Remembering Yolan Frank and her Legendary Chiffon Cake
It’s Let’s Lunch (#LetsLunch) time – the twitter-based virtual lunch club where anyone interested can join this monthly ‘lunch date’. A topic is posted at the beginning of the month, everyone taking a turn, and all recipes are posted on the same day by this random and fascinating group of food bloggers, writers and people who just love cooking from all around the world. All the wonderful posts from the other #letslunchers appear at the bottom of this post.
This month I’m learning all about the U.S.A’s Memorial Day. A helpful website explains that it was originally initiated to honour the Union and Confederate soldiers who died during the American Civil War. A century later, the holiday actually became known as Memorial Day and honoured the fallen veterans of all the wars fought by American forces.
It is now celebrated over a long weekend – the start of the summer season in the U.S.
Just like Australians on ANZAC Day, people visit war memorials and military cemeteries to honour those who gave up their lives for their country. Over the years it has also become a time to honour relatives who have passed away, whether or not they served in the armed forces.
Since I’m all the way over the other side of the world in Australia, and this weekend is Mother’s Day (and we are remembering loved ones for #LetsLunch), I think it is the perfect time to honour and celebrate (my co-author) Merelyn’s late mother, Yolan Frank. And I think it is the perfect time to share this unique recipe.
The recipe for ‘yellow cake’ (as the young Merelyn used to call it when her mother sat her up on the kitchen bench when she came home from kindy) is probably the most talked about recipe in the Monday Morning Cooking Club repertoire. Yolan was famous in her Perth community for this cake; it appeared at fairs and fetes and raised many dollars for many charities. Not wanting to give up the currency that the cake had become, Yolan just didn’t want to share the recipe with anyone – not even her daughter. When Merelyn was collecting recipes for our first book (Monday Morning Cooking Club – the food, the stories, the sisterhood (2011)), Merelyn tried and tried to convince Yolan to part with the recipe. She finally gave in, perhaps encouraged by the fact that we had scored her long-time friend and neighbour (from her days in Hungary) Eva’s orange chiffon cake a 10/10. She hoped hers would get an 11. And it did!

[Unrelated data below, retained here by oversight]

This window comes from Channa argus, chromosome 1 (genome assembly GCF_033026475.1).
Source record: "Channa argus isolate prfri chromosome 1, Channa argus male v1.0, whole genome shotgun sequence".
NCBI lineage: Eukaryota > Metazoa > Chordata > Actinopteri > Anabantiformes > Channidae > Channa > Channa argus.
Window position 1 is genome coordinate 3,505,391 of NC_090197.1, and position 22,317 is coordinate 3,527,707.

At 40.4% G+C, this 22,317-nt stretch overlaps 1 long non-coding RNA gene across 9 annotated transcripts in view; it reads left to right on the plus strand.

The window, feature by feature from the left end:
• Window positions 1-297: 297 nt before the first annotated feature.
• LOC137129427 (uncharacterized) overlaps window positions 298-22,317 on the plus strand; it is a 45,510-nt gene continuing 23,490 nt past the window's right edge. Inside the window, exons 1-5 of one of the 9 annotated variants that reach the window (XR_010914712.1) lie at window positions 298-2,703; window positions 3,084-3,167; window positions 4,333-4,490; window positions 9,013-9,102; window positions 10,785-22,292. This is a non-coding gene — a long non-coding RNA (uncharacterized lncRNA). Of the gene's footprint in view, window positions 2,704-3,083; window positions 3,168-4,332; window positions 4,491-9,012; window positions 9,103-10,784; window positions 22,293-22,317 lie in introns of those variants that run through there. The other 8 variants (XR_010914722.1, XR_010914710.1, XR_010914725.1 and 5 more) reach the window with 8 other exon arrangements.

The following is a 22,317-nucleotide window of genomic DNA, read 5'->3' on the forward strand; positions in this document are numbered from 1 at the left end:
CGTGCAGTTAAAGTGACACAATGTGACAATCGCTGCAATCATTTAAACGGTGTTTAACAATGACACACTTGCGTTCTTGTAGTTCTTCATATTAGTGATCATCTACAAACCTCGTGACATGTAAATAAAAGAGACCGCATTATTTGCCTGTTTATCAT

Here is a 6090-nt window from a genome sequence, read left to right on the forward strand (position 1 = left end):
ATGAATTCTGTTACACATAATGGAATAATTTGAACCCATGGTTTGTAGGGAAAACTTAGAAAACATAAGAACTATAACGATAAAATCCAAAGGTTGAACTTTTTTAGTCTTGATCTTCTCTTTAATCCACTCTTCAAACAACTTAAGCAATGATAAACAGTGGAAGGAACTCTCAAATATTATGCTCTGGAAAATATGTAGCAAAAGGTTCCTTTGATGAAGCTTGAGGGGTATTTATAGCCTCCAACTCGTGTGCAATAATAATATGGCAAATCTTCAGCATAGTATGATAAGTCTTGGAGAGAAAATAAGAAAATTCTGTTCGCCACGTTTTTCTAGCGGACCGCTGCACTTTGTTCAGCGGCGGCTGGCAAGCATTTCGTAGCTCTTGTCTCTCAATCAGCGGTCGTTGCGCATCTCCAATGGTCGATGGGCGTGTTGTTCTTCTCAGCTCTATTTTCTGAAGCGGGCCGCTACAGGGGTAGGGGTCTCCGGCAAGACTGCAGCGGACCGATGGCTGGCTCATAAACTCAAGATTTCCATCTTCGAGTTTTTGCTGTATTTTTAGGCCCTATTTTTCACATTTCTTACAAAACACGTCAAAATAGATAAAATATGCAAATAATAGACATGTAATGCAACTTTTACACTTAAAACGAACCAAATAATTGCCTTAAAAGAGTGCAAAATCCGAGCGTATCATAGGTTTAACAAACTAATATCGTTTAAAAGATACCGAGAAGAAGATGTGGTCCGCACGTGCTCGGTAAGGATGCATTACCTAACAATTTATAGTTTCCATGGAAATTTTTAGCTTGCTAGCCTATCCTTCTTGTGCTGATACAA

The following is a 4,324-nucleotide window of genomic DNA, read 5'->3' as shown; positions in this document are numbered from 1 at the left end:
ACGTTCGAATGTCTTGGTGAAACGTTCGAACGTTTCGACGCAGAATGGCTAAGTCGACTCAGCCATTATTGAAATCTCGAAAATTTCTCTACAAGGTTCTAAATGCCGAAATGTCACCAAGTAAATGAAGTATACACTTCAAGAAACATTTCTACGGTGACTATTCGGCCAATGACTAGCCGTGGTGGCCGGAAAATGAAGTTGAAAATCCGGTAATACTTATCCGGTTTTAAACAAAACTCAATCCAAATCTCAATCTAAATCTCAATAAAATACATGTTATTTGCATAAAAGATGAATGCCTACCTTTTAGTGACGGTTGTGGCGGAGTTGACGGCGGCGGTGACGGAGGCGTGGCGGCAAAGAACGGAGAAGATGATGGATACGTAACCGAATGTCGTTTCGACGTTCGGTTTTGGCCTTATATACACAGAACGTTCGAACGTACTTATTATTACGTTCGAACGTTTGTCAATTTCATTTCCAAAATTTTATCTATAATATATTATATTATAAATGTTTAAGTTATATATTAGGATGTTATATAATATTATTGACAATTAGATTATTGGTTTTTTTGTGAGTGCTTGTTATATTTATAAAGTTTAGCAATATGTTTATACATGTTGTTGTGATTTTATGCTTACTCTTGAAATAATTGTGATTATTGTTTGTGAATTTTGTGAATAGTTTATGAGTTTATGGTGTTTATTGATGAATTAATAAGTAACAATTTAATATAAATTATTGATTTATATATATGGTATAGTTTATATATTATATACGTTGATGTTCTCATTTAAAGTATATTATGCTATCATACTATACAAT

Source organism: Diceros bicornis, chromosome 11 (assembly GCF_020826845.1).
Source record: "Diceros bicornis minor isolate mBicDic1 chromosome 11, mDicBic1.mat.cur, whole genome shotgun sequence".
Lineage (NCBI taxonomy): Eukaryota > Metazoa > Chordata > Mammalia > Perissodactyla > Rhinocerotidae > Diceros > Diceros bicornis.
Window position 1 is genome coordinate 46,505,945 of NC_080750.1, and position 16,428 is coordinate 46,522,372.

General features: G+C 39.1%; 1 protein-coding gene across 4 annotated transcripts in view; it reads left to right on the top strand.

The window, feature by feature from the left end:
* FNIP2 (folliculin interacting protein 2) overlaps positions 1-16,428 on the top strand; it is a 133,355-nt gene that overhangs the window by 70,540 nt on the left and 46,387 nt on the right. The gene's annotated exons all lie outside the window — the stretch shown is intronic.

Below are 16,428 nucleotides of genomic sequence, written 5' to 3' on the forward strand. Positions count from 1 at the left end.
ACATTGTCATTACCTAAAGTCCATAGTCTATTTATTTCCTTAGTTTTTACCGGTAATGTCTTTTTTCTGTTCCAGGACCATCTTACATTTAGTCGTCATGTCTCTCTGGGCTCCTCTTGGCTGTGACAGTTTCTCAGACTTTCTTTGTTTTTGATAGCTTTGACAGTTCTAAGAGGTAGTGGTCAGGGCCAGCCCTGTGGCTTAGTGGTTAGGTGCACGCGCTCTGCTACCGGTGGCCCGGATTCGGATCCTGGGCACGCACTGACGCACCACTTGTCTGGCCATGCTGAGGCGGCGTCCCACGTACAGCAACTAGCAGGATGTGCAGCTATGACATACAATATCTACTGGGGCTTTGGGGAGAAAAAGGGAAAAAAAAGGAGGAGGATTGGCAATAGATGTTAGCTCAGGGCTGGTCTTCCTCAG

Sadly, Yolan passed away the year before our book was published and never saw her treasured recipe in print. But we all like to think she lives on through the book, with this divine custard chiffon cake creating a legacy that will last forever. Merelyn in particular treasures this recipe like no other, and feels her mother is with her every time she makes it.
Have a look at this beautiful video where you will learn all the secrets of the chiffon cake, and gain a special insight into a very special relationship.
175 g self raising flour
1 teaspoon cream of tartar
35g (¼ cup) custard powder
6 large eggs, separated
345 g (1 1/2 cups) caster sugar
1/2 tsp vanilla extract
80 ml (1/3 cup) extra light olive oil or vegetable oil
170 ml (2/3 cup) warm water
Preheat oven to 180C/350F. You will need an angel cake (chiffon) tin (see note). Do not grease it.
Sift the flour, cream of tartar and custard powder together three times to ensure they are fully combined.
In an electric mixer, beat the yolks with 230 g (1 cup) of the sugar until pale and creamy, then add the vanilla. Pour the oil and warm water into a jug. While the yolks are still beating on low speed, add the flour mixture and the oil and water at the same time, beating until just incorporated.
In a separate bowl, whisk the egg whites until soft peaks form, then add the remaining sugar and continue to whisk until the egg whites are stiff but not dry. Very carefully fold the batter into the egg whites with a metal spoon until just incorporated. Pour the mixture into the cake tin. Bake for 1 hour, or until a skewer comes out clean when inserted into the cake.
After removing the cake from the oven, immediately invert it to cool by balancing the middle funnel onto a bottle neck. (the cake will be dangling upside down.) It is important for the cake to be inverted and suspended upside down until it is cool to stop it from collapsing. When cool, run a knife around the outside of the cake and the funnel. Lift the base out of the tin, then use the knife to ease the cake off the base.
Note: For the best results, you need to use a high- sided cake tin (25 x 10 cm deep) with an inner funnel and removeable base; do not use a non-stick tin. It is important to use an ungreased cake tin, which will allow the batter to cling to the side of the tin as it rises.
Linda’s Persian Eggplant Stew and Friendship at Spiceboxtravels
Betty Ann’s Chocolate Cupcakes with Roses for Mama at Asian in America
Demetra’s Stone Soup and South Carolina on Sweet Savant
Cheryl’s Mum’s Pork & Chinese Yam Soup at Cheryl Lu-Lien Tan
Lisa’s Yolan Frank’s Legendary Chiffon Cake at Monday Morning Cooking Club
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